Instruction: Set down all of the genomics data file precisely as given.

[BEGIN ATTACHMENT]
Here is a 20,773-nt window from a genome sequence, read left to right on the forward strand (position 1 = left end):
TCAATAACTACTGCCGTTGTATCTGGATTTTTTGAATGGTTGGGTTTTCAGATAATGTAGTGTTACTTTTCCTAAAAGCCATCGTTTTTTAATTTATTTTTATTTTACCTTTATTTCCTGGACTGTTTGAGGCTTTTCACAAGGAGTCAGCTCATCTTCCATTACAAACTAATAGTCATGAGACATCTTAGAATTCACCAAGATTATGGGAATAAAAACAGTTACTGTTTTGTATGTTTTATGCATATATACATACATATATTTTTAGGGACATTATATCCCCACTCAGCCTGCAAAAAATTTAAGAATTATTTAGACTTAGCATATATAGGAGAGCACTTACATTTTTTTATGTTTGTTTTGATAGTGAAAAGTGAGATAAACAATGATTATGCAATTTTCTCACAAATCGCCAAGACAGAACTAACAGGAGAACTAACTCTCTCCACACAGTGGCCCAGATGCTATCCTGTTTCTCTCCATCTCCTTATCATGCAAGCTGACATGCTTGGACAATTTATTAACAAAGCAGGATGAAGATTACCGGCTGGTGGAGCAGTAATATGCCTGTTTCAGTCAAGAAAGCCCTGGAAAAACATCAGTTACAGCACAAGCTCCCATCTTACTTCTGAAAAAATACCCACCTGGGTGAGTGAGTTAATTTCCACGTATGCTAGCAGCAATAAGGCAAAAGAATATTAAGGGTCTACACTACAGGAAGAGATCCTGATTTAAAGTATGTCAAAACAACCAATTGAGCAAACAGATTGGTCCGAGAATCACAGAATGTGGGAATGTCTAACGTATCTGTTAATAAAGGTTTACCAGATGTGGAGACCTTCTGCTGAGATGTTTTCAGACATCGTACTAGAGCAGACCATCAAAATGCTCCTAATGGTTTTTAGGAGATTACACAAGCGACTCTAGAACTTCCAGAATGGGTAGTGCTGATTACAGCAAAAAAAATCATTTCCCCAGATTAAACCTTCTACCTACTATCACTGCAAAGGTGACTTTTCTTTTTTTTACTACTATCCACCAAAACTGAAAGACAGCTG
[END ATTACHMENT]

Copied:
Here is a 20,773-nt window from a genome sequence, read left to right on the forward strand (position 1 = left end):
TCAATAACTACTGCCGTTGTATCTGGATTTTTTGAATGGTTGGGTTTTCAGATAATGTAGTGTTACTTTTCCTAAAAGCCATCGTTTTTTAATTTATTTTTATTTTACCTTTATTTCCTGGACTGTTTGAGGCTTTTCACAAGGAGTCAGCTCATCTTCCATTACAAACTAATAGTCATGAGACATCTTAGAATTCACCAAGATTATGGGAATAAAAACAGTTACTGTTTTGTATGTTTTATGCATATATACATACATATATTTTTAGGGACATTATATCCCCACTCAGCCTGCAAAAAATTTAAGAATTATTTAGACTTAGCATATATAGGAGAGCACTTACATTTTTTTATGTTTGTTTTGATAGTGAAAAGTGAGATAAACAATGATTATGCAATTTTCTCACAAATCGCCAAGACAGAACTAACAGGAGAACTAACTCTCTCCACACAGTGGCCCAGATGCTATCCTGTTTCTCTCCATCTCCTTATCATGCAAGCTGACATGCTTGGACAATTTATTAACAAAGCAGGATGAAGATTACCGGCTGGTGGAGCAGTAATATGCCTGTTTCAGTCAAGAAAGCCCTGGAAAAACATCAGTTACAGCACAAGCTCCCATCTTACTTCTGAAAAAATACCCACCTGGGTGAGTGAGTTAATTTCCACGTATGCTAGCAGCAATAAGGCAAAAGAATATTAAGGGTCTACACTACAGGAAGAGATCCTGATTTAAAGTATGTCAAAACAACCAATTGAGCAAACAGATTGGTCCGAGAATCACAGAATGTGGGAATGTCTAACGTATCTGTTAATAAAGGTTTACCAGATGTGGAGACCTTCTGCTGAGATGTTTTCAGACATCGTACTAGAGCAGACCATCAAAATGCTCCTAATGGTTTTTAGGAGATTACACAAGCGACTCTAGAACTTCCAGAATGGGTAGTGCTGATTACAGCAAAAAAAATCATTTCCCCAGATTAAACCTTCTACCTACTATCACTGCAAAGGTGACTTTTCTTTTTTTTACTACTATCCACCAAAACTGAAAGACAGCTG